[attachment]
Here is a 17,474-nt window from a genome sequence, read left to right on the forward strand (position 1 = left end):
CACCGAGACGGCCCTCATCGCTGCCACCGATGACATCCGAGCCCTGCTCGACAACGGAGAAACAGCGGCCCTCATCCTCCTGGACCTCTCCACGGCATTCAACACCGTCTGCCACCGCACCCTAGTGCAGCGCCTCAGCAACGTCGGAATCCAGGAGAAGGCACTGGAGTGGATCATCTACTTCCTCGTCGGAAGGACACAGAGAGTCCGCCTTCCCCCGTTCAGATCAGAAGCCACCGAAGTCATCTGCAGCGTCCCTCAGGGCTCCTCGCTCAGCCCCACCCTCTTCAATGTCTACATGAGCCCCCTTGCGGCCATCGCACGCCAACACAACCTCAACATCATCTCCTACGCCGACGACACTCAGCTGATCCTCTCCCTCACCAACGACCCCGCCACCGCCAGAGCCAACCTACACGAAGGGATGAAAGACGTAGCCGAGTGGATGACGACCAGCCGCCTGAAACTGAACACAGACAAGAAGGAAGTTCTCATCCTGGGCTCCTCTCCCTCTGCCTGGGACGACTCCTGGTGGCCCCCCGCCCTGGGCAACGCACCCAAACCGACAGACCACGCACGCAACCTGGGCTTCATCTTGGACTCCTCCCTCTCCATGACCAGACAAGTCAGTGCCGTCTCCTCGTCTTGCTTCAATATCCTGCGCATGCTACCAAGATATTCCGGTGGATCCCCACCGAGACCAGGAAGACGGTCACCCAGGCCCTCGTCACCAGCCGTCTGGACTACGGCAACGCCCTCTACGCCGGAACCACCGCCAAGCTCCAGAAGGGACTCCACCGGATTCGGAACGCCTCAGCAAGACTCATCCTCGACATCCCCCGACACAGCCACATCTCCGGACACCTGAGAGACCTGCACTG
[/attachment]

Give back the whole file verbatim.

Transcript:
Here is a 17,474-nt window from a genome sequence, read left to right on the forward strand (position 1 = left end):
CACCGAGACGGCCCTCATCGCTGCCACCGATGACATCCGAGCCCTGCTCGACAACGGAGAAACAGCGGCCCTCATCCTCCTGGACCTCTCCACGGCATTCAACACCGTCTGCCACCGCACCCTAGTGCAGCGCCTCAGCAACGTCGGAATCCAGGAGAAGGCACTGGAGTGGATCATCTACTTCCTCGTCGGAAGGACACAGAGAGTCCGCCTTCCCCCGTTCAGATCAGAAGCCACCGAAGTCATCTGCAGCGTCCCTCAGGGCTCCTCGCTCAGCCCCACCCTCTTCAATGTCTACATGAGCCCCCTTGCGGCCATCGCACGCCAACACAACCTCAACATCATCTCCTACGCCGACGACACTCAGCTGATCCTCTCCCTCACCAACGACCCCGCCACCGCCAGAGCCAACCTACACGAAGGGATGAAAGACGTAGCCGAGTGGATGACGACCAGCCGCCTGAAACTGAACACAGACAAGAAGGAAGTTCTCATCCTGGGCTCCTCTCCCTCTGCCTGGGACGACTCCTGGTGGCCCCCCGCCCTGGGCAACGCACCCAAACCGACAGACCACGCACGCAACCTGGGCTTCATCTTGGACTCCTCCCTCTCCATGACCAGACAAGTCAGTGCCGTCTCCTCGTCTTGCTTCAATATCCTGCGCATGCTACCAAGATATTCCGGTGGATCCCCACCGAGACCAGGAAGACGGTCACCCAGGCCCTCGTCACCAGCCGTCTGGACTACGGCAACGCCCTCTACGCCGGAACCACCGCCAAGCTCCAGAAGGGACTCCACCGGATTCGGAACGCCTCAGCAAGACTCATCCTCGACATCCCCCGACACAGCCACATCTCCGGACACCTGAGAGACCTGCACTG